A Leave-Taking is one of five song cycles that William Alwyn composed towards the end of his life. All seven songs are settings of poems by the English poet and botanist, John Warren, Lord de Tabley (1835-95). In his valuable booklet essay, Nathan Williamson describes the poems which Alwyn selected as “unremitting in their sense of loneliness and loss”. He’s quite right and, furthermore, the highly chromatic musical language that Alwyn employed in his settings not only responds to, but also emphasises the mood of the poems. So, for example, in the second song, ‘Daffodils’, both words and music speak of a sense of desperation and dashed hopes. The song which follows, ‘The Ocean Wood’ begins calmly – the second stanza is especially calm – but thereafter poet and composer wrack up the anguish and the song’s ending is very chilly. ‘Fortune’s Wheel’ has something of a rollicking folk song to it, but even here the chromatic harmonies more than hint at darkness below the surface and the conclusion of the song is distinctly unhappy. The penultimate song, ‘The Two Old Kings’, is a fine composition. In this piece two elderly monarchs contemplate the end of their lives and their past reigns. Finally, the slow-moving ‘A Leave-Taking’ is quite simple in terms of musical conception but intensely eloquent.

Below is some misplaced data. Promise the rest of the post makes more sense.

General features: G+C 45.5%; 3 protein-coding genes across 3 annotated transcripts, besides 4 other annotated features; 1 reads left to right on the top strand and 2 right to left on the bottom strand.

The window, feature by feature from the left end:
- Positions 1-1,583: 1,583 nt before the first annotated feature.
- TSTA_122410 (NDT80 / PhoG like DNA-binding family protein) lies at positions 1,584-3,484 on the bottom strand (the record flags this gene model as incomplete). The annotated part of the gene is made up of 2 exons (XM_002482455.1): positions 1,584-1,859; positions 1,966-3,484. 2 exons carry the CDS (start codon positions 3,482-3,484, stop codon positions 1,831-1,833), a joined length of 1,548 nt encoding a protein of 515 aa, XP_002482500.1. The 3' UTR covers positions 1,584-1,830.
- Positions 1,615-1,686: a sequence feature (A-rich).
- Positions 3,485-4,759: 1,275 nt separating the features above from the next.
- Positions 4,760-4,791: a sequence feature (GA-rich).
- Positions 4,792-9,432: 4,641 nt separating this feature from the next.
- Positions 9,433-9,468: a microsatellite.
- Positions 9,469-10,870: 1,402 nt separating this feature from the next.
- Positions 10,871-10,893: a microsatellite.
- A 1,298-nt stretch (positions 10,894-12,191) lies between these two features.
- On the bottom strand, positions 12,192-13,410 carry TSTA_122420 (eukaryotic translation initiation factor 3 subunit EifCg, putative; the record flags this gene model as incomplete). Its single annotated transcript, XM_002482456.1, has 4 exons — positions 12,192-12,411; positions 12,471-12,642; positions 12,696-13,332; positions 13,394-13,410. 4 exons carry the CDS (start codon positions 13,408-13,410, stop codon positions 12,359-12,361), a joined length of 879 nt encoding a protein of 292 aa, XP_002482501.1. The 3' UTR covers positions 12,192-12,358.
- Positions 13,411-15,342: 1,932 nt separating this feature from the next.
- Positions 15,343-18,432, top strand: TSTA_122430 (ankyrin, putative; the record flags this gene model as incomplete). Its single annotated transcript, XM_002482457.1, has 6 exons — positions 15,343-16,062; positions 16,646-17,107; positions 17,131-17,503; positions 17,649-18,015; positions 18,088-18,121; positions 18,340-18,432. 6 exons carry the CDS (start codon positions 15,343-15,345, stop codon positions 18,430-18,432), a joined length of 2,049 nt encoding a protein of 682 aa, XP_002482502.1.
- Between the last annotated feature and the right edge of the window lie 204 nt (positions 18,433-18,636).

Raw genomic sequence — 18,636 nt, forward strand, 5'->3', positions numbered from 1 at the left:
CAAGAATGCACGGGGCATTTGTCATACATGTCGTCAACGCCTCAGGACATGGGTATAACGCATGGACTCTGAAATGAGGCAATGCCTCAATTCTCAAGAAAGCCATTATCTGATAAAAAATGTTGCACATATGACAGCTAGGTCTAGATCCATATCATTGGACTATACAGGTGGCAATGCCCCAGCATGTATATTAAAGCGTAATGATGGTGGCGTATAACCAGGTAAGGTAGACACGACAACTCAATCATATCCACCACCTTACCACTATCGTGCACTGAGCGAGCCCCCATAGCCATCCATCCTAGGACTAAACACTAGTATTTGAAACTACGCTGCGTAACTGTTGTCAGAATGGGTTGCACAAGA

James Gilchrist’s plangent tone is well suited to these songs; he communicates them very strongly. However, as the cycle unfolded, I found myself wishing that Alwyn had found a way of varying the mood, perhaps through the inclusion of a different poem; something lighter in spirit would have been more than welcome and the contrast would have been beneficial. Nathan Williamson says of A Leave-Taking that it is “undoubtedly one of Alwyn’s finest compositional achievements”. I’m not entirely sure I agree; I find more variety and contrast in his orchestral output, not least the symphonies. However, the cycle is impressive, even if I found it easier to admire the songs than to love them.